Research Article: Fatty acids distribution and content in oral squamous cell carcinoma tissue and its adjacent microenvironment

Date Published: June 26, 2019

Publisher: Public Library of Science

Author(s): Ludmiła Halczy-Kowalik, Arleta Drozd, Ewa Stachowska, Radosław Drozd, Tomasz Żabski, Wenancjusz Domagała, Juan J Loor.


Squamous cell carcinoma of the oral cavity mucosa grows under conditions of poor oxygenation and nutrient scarcity. Reprogramming of lipid biosynthesis accompanies tumor growth, but the conditions under which it occurs are not fully understood. The fatty acid content of the serum, tumor tissue and adjacent tumor microenvironment was measured by gas chromatography in 30 patients with squamous cell carcinoma grade 1–3. Twenty-five fatty acids were identified; their frequencies and percentages in each of the environments were assessed. Nineteen of the twenty-five fatty acids were found in tumor tissue, tumor adjacent tissue and blood serum. Of them, 8 were found in all thirty patients. Percentages of C16:0 and C18:1n9 were highest in the tumor, C18:1n9 and C16:0 were highest in tumor adjacent tissue, and C16:0 and C18:0 were highest in blood serum. The frequencies and amounts of C22:1n13, C22:4n6, C22:5n3 and C24:1 in tumor adjacent tissues were higher than those in blood serum, independent of the tumor grade. The correlations between the amount of fatty acid and tumor grade were the strongest in tumor adjacent tissues. The correlations between particular fatty acids were most prevalent for grade 1+2 tumors and were strongest for grade 3 tumors. In the adjacent tumor microenvironment, lipogenesis was controlled by C22:6w3. In blood serum, C18:1trans11 limited the synthesis of long-chain fatty acids. Our research reveals intensive lipid changes in oral cavity SCC adjacent to the tumor microenvironment and blood serum of the patients. Increase in percentage of some of the FAs in the path: blood serum–tumor adjacent microenvironment–tumor, and it is dependent on tumor grade. This dependency is the most visible in the tumor adjacent environment.

Partial Text

Primary squamous cell carcinoma (SCC), which originates in the mucosa of the oral cavity, develops via many non-lethal DNA disturbances in somatic cells that accumulate into a loss of control over cell proliferation, growth and differentiation. During the multiple stages of carcinogenesis, cells develop signals that increase proliferation and growth, prevent cell death and activate angiogenesis, invasion and metastasis. The functions described by Hanahan and Weinberg [1] might be found in the tumor microenvironment (TME) as a result of the reprogramming of energy metabolism and the avoidance of the immune response. Cancer cell development depends on the production of lipids that are necessary for cell membrane formation, protein modification and the transmission of oncogenic signals. Inhibition of lipogenesis by fatty acid synthase (FASN) inhibitors raises the possibility of limiting neoplasm development [2].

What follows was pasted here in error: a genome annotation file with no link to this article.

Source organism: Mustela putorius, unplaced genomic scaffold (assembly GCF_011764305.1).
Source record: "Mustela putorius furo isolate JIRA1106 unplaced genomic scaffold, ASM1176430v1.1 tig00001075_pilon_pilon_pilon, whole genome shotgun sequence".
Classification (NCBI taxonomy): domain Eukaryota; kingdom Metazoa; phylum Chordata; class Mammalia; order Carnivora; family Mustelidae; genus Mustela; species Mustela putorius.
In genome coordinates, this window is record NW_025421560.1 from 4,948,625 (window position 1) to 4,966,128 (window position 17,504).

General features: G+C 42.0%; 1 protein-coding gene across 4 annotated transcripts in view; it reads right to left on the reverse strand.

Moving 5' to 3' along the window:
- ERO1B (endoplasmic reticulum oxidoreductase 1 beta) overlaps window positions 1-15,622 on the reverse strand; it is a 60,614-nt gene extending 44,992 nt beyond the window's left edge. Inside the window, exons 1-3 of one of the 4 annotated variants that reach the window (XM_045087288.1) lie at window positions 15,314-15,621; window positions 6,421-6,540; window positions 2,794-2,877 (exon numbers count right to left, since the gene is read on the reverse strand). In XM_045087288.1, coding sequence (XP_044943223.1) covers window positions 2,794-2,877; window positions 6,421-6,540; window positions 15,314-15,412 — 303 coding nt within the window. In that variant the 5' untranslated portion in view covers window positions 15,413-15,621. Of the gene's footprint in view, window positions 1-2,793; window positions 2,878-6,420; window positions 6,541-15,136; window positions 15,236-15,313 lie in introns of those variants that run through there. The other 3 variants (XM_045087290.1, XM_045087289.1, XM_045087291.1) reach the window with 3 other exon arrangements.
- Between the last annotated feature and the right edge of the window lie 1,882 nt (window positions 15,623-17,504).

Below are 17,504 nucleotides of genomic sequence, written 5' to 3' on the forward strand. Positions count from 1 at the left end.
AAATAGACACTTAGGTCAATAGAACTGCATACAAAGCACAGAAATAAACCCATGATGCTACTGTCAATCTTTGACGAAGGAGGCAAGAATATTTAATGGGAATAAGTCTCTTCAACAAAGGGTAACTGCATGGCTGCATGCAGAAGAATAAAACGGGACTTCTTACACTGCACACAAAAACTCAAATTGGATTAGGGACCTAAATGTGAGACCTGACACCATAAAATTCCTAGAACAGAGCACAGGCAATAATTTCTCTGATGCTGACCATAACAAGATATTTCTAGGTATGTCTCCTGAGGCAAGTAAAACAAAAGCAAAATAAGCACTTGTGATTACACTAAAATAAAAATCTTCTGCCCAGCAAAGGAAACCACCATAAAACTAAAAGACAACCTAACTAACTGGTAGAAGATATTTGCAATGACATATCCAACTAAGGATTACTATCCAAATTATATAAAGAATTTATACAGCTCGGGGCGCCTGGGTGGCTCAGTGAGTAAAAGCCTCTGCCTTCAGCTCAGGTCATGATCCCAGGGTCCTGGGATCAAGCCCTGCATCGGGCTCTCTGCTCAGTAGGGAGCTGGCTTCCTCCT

We obtained the approval of the Bioethical Committee of the Pomeranian Medical University, Szczecin, Poland to conduct the research (Resolution No. KB-0012/01/12 by the Bioethical Committee of Pomeranian Medical University, Szczecin, Poland from 13. February 2012).

Changes to lipid organization that result in cancer initiation and progression contribute to the understanding of carcinogenesis and identification of potential therapeutic targets. The activity of enzymes that participate in the synthesis and endogenous changes of fatty acids, probably created for a fast growing tumor, is higher in the tumor than in healthy tissues. The increased de novo synthesis of fatty acids is a feature of intensive tumor growth [5].

In conclusion, the results point to ATME as the microenvironment which is extremely active in lipid metabolism accompanying SCC of the oral cavity. This is reflected by high content of certain FAs mainly in ATME and decrease in frequency of some other FAs in tumor in comparison with ATME. ATME was the environment in which the greatest number of FAs showed differences in percentage content between G1+2 and G3 tumors and these differences were the largest. Primary role of tumor grade in these changes was revealed mainly in ATME although in all three environments, i.e. tumor, ATME and serum, tumor grade influenced the number and magnitude of associations between particular FAs.




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